Naomi Oreskes: Yeah, and the mantra, “there’s no proof,” was really invented by the tobacco industry, and this is one of the things we talk about in the book. So, early on, the tobacco industry realised that this was a very effective strategy because, of course, it was true, because in science you can never really prove anything, you can never—it’s not, science isn’t like mathematics or logic, you can’t prove something is true. What you can simply do is evaluate the evidence and say what is the most reasonable expectation or explanation based on what we know, based on the laws of physics and chemistry, based on all of the evidence. And so, today, we have a situation where climate scientists have predicted for a long time that global warming would lead to an increase in extreme weather events: they predicted floods, they predicted hurricanes, they predicted cyclones, and now we are seeing all of these things that were predicted ten, twenty, thirty years ago, or even longer—all of these things are coming true. So the most reasonable explanation is that, in fact, scientists have correctly understood the laws of nature and that this is in fact evidence for the very things that we should expect. But, of course, Rupert Murdoch and others can say, as the tobacco industry did before them, “there’s no proof”—and they’re not lying when they say that; but they are giving the public a very distorted view of the scientific evidence.
John Barron: Tom Switzer, to you on this as well; how would you characterise your approach to climate change and mankind’s rôle in it, because it’s not as simple as being sort of a denier or a sceptic, you’ve looked at this in some depth?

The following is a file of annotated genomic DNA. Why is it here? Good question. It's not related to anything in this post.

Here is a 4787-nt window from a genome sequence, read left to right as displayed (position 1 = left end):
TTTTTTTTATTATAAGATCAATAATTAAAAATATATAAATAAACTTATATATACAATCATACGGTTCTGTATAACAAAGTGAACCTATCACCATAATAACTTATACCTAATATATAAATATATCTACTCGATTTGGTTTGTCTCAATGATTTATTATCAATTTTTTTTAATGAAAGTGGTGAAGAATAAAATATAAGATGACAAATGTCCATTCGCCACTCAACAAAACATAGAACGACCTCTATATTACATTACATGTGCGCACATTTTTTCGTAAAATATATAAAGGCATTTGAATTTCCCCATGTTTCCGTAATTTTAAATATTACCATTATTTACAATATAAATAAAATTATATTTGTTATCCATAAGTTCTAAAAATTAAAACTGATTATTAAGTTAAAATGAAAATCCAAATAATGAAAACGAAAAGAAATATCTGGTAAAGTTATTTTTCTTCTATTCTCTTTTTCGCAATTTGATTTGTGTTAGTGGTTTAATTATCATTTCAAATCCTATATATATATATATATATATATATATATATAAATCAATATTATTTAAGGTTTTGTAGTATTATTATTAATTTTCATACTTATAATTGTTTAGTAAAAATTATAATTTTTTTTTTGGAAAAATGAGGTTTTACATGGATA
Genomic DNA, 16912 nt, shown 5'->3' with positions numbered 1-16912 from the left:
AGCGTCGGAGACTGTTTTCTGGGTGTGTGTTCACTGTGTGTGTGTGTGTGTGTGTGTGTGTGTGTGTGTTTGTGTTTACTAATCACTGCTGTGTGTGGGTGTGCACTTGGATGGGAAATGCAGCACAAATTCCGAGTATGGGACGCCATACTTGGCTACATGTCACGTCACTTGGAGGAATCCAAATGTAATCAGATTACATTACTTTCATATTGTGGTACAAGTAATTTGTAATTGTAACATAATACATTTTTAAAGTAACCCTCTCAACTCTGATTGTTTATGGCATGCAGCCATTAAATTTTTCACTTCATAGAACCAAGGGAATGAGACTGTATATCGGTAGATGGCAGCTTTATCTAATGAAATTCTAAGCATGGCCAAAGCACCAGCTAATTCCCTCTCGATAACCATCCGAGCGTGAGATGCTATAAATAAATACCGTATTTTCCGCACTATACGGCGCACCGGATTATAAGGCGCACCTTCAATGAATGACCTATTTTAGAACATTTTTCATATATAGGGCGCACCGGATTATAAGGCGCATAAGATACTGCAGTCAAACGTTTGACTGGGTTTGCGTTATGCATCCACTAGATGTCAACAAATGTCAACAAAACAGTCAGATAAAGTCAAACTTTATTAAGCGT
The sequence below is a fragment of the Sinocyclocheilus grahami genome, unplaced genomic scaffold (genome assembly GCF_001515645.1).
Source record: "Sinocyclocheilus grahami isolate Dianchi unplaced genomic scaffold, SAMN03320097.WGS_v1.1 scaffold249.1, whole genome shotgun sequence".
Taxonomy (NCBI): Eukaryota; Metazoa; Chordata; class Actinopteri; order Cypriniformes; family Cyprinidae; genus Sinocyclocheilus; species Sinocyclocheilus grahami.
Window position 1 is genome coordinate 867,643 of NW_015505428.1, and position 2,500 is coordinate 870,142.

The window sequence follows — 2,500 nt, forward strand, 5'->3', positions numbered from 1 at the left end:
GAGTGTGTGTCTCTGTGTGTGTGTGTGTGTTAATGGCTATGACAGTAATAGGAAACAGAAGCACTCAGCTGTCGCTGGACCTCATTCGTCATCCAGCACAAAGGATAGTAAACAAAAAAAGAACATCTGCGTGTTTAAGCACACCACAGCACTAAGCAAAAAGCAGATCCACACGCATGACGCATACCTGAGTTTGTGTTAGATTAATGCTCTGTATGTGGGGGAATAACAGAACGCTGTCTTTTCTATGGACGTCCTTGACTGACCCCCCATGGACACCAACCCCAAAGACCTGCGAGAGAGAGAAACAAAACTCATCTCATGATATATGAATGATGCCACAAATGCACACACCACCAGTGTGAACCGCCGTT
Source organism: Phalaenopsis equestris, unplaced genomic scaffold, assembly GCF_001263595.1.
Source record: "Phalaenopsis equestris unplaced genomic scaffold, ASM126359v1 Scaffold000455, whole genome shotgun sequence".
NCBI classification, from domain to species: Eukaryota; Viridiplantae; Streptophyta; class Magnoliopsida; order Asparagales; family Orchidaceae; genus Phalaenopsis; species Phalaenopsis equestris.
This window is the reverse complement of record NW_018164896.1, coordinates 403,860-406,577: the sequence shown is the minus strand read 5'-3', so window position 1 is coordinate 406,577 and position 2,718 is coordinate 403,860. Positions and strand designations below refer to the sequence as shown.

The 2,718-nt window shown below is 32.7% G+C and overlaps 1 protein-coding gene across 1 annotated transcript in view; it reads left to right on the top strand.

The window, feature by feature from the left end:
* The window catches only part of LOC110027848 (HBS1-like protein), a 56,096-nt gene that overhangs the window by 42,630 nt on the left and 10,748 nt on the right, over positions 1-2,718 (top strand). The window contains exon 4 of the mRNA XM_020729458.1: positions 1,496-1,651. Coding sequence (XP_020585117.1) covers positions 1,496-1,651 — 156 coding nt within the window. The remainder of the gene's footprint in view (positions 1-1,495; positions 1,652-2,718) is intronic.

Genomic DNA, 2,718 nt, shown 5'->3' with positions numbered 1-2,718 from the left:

Tom Switzer: I try not to get too bogged down on the science, because I’m not an authority on it, but I would describe myself as an agnostic on the science. I think that there is still a lot of uncertainly, although I readily concede there has been some warming of the planet over the last twenty or so years. But, interestingly, in the IPCC models, there is a great deal of uncertainty, because the rate of the warming has not increased to the extent that the IPCC models suggested it would in the 1990s; there has been some tapering off. Now, to the extent that that’s true, that does lead one to believe that there is more uncertainly. But, on the issue of one-sided media campaigns—look, I think the Australian media have done themselves a disservice. Day in and day out, in this country, we have front-page news stories, broadcast on the ABC, about the carbon debate. And yet, with the exception of about two, maybe three columnists, the news of the Canadian election has hardly been mentioned, and this is a significant result. This was a Canadian, conservative Prime Minister gaining seats on the back of opposing a carbon tax or an ETS. Now, this was significant news for Australia, because Canada and Australia have very similar types of economies—they’re very resource-rich—and this hardly got picked up at all in the mainstream press. Now, that was a classic case of how, that your argument goes both ways. And I would argue that, in this country, especially during the time of ’07 and ’08 and ’09, it was conducted in a heretic-hunting and anti-intellectual environment where sceptics were hardly heard; and, indeed, it was not only impermissible to question the science, a lot of the time, it was impermissible to question the response. You know, I think this debate can go both ways.